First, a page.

June 30th was the fiftieth anniversary of the film Willy Wonka and the Chocolate Factory. The brand launched a contest asking customers to look for Golden Tickets in their chocolate packs and win freebies for a year. Conceived and implemented in less than a day, this has been their best-performing campaign to date.

“We would rather celebrate the anniversary of the Willy Wonka film or World Geek Day or World Honeybee Day and get noticed by our target audience. What is the point of doing what everyone else does and getting lost in the noise?”

Vikas Temani, Founder & Business Head, Paul & Mike
willy wonka film anniversary
A quick campaign around the anniversary of the Willy Wonka film turned out to be a big success

Winning Flavours

While the digital medium has allowed Paul & Mike to experiment and grow, offline events have pushed them to innovate. To make their participation in Tapped, a popular craft-beer event in Mumbai, more meaningful, Paul & Mike partnered with Simba to create a chocolate with caramel and stout beer. The flavour proved so popular that it is now part of their permanent range. Other partnerships include a Sula Dindori Reserve Vegan Chocolate, a collaboration with gelato maker Sammeys and a new Lemon and Mint variant launched together with personal care brand Ras.

Simba beer chocolate collaboration
Innovative flavours through collaborations have become a hallmark of the Paul & Mike brand

Perhaps the biggest fillip to the brand has come from winning the silver medal at the prestigious International Chocolate Awards 2020 in Italy. This has brought a flood of attention and publicity that has considerably raised brand awareness. Interestingly, the award winning product was a 64% Dark Sichuan Pepper and Orange Peel Vegan chocolate – a variant that Paul & Mike had developed for a trade show in China.

While Temani feels it is too early to disclose numbers, he says they have grown 300% year-on-year and after winning the International Chocolate Award, he expects to close this financial year with even stronger growth.

Advice for Brand-Builders

“Don’t get too caught up with jargon and marketing terms. Customers today are extremely savvy. If you have a great product, create design and messaging that is not like everyone else. Your best chance as a young brand is to stand apart, not to fit in.”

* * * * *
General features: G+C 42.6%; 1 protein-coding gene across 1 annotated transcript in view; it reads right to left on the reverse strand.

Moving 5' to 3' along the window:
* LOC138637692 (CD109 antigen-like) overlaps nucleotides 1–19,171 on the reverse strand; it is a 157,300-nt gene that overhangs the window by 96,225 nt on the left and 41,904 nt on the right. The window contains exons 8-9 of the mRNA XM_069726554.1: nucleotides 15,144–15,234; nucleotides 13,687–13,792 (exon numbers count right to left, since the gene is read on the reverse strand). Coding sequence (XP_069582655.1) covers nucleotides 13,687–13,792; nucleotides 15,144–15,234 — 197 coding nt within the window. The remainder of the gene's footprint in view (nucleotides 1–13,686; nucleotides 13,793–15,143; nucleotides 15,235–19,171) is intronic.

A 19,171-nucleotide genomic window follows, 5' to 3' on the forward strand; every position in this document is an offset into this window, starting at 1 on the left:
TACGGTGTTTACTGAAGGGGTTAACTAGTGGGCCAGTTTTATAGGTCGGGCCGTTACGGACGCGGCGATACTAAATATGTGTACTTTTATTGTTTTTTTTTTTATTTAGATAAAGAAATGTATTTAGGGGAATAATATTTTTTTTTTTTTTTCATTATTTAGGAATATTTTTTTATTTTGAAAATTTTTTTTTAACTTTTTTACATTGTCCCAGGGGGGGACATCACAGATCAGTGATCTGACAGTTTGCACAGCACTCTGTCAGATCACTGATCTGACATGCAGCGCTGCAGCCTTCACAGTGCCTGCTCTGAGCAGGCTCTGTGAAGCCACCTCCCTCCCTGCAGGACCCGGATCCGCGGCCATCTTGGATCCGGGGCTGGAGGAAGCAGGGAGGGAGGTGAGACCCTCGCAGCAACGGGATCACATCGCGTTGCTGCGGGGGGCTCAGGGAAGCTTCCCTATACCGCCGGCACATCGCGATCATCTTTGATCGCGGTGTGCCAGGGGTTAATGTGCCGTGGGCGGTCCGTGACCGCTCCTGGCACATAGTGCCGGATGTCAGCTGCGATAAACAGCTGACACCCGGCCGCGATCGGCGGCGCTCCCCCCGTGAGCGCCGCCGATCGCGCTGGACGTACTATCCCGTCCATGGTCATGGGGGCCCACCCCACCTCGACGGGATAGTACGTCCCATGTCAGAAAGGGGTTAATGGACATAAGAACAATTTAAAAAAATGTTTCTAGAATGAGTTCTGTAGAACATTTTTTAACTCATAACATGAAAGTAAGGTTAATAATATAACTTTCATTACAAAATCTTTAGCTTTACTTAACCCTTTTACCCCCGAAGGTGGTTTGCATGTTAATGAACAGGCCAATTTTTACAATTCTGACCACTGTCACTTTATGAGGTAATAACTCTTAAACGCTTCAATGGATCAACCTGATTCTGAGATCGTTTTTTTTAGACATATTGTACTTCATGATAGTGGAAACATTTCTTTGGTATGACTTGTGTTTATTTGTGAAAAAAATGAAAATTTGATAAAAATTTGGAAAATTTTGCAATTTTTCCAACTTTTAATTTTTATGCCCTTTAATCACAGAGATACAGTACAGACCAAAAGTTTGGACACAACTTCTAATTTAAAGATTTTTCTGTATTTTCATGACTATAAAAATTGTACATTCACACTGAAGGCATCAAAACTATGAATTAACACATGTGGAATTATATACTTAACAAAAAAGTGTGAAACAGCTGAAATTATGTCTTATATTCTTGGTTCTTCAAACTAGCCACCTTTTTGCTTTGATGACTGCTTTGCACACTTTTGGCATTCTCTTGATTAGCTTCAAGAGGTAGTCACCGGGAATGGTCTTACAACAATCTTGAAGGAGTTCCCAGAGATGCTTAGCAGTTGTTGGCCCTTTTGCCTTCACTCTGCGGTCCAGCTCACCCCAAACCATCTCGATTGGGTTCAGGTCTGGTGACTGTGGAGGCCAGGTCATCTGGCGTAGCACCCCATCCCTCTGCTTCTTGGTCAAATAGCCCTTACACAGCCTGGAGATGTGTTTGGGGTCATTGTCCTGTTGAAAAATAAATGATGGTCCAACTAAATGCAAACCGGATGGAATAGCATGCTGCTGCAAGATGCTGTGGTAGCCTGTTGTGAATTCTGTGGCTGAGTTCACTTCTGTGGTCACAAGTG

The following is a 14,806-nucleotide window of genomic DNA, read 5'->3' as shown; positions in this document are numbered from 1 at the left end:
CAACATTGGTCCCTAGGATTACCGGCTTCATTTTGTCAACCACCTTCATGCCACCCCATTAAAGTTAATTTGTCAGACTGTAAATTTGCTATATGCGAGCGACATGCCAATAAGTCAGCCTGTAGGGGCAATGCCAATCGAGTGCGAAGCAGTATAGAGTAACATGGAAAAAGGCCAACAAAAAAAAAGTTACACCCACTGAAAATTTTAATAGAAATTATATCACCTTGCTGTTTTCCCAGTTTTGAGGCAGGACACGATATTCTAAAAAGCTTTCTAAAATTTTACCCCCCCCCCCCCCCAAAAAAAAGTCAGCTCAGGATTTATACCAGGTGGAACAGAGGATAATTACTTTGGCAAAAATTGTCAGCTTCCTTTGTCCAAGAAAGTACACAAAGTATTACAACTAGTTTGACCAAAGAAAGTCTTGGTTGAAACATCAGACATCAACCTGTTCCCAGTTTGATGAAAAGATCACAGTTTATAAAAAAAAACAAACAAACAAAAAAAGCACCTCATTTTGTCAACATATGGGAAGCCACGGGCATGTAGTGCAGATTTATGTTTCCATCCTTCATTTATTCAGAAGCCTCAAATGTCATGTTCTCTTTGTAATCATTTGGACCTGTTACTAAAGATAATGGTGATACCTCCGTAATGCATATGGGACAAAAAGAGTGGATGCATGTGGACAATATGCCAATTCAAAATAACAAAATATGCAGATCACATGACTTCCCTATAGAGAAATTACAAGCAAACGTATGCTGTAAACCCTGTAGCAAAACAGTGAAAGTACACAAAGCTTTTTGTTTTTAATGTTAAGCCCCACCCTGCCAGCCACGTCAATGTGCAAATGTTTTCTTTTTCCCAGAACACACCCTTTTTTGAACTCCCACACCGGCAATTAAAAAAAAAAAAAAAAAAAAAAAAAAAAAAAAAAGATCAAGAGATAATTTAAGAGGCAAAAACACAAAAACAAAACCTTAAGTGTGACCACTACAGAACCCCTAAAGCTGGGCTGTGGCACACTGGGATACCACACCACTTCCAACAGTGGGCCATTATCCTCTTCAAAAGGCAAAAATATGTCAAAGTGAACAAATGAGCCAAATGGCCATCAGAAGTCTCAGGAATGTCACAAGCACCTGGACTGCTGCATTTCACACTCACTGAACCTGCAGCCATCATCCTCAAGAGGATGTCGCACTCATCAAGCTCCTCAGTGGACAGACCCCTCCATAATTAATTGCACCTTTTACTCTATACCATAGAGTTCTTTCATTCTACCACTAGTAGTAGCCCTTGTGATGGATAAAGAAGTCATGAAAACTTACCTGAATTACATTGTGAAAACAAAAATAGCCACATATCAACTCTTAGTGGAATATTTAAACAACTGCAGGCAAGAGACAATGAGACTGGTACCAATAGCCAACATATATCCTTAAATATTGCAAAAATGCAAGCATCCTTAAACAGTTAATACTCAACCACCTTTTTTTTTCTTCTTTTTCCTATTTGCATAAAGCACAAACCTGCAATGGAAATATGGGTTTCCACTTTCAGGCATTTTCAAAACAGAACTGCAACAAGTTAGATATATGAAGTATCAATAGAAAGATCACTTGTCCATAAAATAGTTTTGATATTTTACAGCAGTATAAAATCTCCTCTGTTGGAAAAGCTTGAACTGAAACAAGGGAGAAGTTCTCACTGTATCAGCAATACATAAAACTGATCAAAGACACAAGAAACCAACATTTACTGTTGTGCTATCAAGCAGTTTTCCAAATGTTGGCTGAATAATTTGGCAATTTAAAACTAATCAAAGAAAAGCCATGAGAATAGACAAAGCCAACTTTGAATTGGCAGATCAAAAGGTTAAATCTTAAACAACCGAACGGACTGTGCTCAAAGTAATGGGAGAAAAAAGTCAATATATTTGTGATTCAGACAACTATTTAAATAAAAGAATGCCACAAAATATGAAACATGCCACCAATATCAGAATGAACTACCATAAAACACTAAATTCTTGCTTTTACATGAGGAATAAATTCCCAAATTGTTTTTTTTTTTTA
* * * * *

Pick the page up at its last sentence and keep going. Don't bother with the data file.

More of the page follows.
Vikas Temani, Founder & Business Head, Paul & Mike

10 COMMENTS

  1. Kudos to Vikas for taking this approach and having the vision. Very rare. Peeps say they want to be different and then do the same shit

  2. There are going to be dozens of fine chocolate brands in India in next 5yrs. Wait and see. Good looking packaging will become table stakes but communication and community will be critical. Do I wanna be seen as a Paul & Mike kinda person or a Maison kinda person – that will determine who wins

  3. I was fascinated by the story of this brand when I read it elsewhere. That was the reason I chose to order from them to celebrate a special occasion in the family. The next day I tried to check my order page online only to be greeted by an error 404. Puzzled, I wrote to their support requesting information about my order. All I received was a vague apology for the website “glitch”. Nothing about my order. Then I got an intimation that one of the items had been dispatched. I wrote requesting a refund for the remaining items as the occasion was gone. I got a prompt reply that the refund would be made. Then came a second email from someone else stating that there was a pileup of orders and hence the delay and my items would be sent shortly. In reply I asked why I was not told this soon after they received my order. No reply to that. Now, I have received the refund. The purpose of this note is not to complain but to point out that in the event of a problem, digital or otherwise, failure to communicate promptly and clearly can sour even the best of products and product experiences, chocolates included. By the way, I enjoyed the one product that I eventually received.

  4. Chuffed to read this. India could create many many storied brands if we looked beyond the obvious. Well done P&M, you have a new fan